Being the pastor’s daughter has some very definite advantages. I highly recommend it. One of the perks, we found, is that we always had ringside seats when events took a funny turn.
There was the legendary, middle-of-the-night telephone death threat, which was very deluxe. Dad answered the phone in his sleep and listened to the man very cheerfully, occasionally expressing amiable agreement. This took a lot of the wind out of the sails of the threatener at the other end. That was a good one. (He did that one other time actually . . . when some friends had a baby and called in the night to give Mom and Dad the news. Dad answered the phone, and without missing a beat, helpfully told the new father where the pro-life march was going to be held. Then he hung up.) Middle of the night phone calls are rather standard procedure for a pastor . . . and Dad frequently had to get up in the night and go deal with some pastoral catastrophe or other. Those were the only two phone calls which, though he answered, he did not wake up for. (As far as we know.)
An especially lovely moment happened when I was in high school. It was around 7:30 in the evening, and we were all hanging out doing the normal routine. As I recall, I was doing my homework lying flat out on the couch, with my face and one arm dangling off the edge, reading my textbook which was open on the floor. (Good form, yes.) Rachel was lying on the floor reading the newspaper comics, and I don’t remember what Nate was doing but he was sprawled out somewhere in the living room as well. Several of us had taken off our socks and they were strewn hither and thither. Mom was grading papers. Dad was out at a meeting.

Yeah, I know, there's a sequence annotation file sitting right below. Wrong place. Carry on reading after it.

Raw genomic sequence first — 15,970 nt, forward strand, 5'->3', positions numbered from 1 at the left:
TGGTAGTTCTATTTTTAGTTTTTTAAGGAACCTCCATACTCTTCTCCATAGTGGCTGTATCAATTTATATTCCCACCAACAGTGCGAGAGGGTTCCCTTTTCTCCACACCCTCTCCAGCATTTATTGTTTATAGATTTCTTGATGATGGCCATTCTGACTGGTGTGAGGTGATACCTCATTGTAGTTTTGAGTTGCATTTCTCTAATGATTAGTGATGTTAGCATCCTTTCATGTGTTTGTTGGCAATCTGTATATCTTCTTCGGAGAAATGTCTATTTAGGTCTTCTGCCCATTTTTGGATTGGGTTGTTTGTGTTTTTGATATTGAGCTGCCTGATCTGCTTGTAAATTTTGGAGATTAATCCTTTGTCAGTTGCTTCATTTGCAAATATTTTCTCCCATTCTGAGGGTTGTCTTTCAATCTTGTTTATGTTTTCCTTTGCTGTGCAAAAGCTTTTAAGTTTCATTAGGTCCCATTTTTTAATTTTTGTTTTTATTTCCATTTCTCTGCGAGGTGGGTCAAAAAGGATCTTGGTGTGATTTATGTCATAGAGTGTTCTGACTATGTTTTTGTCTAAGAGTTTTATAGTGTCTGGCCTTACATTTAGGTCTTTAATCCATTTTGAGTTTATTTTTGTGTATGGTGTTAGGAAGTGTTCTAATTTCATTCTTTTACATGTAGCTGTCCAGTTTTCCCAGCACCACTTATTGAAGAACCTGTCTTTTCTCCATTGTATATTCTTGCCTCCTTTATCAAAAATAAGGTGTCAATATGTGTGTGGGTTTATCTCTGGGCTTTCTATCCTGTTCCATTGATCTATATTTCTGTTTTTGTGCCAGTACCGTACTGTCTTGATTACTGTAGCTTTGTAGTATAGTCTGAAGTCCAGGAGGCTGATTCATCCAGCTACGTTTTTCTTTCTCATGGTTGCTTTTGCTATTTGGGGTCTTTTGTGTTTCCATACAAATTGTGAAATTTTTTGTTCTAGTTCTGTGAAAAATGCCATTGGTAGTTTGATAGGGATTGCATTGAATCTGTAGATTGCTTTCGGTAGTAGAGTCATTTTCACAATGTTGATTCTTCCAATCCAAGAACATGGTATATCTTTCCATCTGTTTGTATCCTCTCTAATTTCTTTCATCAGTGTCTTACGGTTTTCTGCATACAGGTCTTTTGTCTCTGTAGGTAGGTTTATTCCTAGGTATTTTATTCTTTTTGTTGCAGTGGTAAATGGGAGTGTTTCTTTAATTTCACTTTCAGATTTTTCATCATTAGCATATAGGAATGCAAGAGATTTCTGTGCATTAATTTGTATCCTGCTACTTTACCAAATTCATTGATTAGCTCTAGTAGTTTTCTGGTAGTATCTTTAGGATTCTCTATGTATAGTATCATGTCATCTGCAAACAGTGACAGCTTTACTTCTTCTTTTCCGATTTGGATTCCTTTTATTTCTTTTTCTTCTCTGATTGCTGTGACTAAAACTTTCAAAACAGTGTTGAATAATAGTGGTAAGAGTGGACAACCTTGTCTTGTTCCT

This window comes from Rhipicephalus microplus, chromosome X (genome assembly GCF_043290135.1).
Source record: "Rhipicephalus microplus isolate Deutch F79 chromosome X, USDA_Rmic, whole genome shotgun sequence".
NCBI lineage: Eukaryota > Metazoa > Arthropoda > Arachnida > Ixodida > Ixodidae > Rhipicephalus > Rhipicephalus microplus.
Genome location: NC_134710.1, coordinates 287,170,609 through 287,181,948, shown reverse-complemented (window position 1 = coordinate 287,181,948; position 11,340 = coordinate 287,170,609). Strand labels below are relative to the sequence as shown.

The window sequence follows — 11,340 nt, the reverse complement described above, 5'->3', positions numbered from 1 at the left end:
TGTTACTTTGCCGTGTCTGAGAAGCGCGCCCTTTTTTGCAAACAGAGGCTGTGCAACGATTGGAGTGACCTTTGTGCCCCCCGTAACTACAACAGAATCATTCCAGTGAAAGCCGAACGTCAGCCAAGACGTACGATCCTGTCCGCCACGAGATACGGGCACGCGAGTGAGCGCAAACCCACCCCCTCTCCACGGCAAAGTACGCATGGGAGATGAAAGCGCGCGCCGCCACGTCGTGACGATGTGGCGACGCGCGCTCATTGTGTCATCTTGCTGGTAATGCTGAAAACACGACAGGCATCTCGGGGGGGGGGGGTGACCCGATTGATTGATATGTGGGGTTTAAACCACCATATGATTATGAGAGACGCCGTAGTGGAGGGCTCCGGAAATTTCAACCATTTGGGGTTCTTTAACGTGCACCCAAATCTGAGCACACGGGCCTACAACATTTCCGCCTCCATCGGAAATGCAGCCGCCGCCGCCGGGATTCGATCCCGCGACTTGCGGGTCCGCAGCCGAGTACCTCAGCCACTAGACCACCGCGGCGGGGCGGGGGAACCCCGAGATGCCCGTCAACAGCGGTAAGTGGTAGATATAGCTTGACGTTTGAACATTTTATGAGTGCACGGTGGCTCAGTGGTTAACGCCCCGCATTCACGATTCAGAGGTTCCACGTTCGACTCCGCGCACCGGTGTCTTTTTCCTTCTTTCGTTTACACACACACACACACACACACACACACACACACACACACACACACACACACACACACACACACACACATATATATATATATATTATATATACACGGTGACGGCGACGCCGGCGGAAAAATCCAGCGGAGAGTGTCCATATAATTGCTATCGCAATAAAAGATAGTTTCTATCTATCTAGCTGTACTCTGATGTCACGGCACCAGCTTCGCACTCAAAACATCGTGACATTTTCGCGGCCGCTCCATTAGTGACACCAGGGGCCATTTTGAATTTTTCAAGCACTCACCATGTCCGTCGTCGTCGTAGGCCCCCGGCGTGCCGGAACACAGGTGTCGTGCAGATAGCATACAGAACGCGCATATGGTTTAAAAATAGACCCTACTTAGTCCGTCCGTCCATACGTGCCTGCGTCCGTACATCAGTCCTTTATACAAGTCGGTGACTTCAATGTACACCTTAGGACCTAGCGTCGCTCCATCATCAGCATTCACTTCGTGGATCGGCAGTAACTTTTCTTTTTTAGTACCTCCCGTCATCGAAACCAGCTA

Suddenly, the door opened. A college guy from church walked in. We all looked up, rather surprised. He gave us a casual hello and made his way into the living room. The interesting part was the route he chose. Mom had a large, potted, fig tree sitting between the sofa and the wall . . . and that was the way he decided to come.
As we all sat there very startled, rather unsure of how we were supposed to handle this, he commenced a campaign of working his way through the fig tree. There was really not enough room, and so it was quite a time-consuming production of stepping over the pot, getting snaggled up in the branches, and generally having to fight his way through it with great effort. He clearly was in need of a machete. Once he won through to the other side, he came in and sat down on the loveseat. None of us quite knew where to go with that. He seemed completely unconcerned . . . which made it all the more confusing.
We chatted a little, with the Wilson team wildly running thought-experiments trying to explain his presence in our weeknight homework-fest. Were we missing something? Was he here for a counseling appointment that Dad had forgotten? Had we invited him over for dessert and then spaced it? Why? How? Wherefore? You hate to ask someone point blank what they’re doing in your home . . . especially if there’s the possibility that you’re to blame for the confusion. Mom was the one who finally noticed that he was clutching a Bible and a notebook to his chest, and she suddenly put two and two together. He had come for the Bible study. But unfortunately, he had gotten the wrong night. She very casually broke the news to him, and then of course he got very embarrassed.
I gave that whole event a solid five stars. Good, clean, family fun. Very entertaining.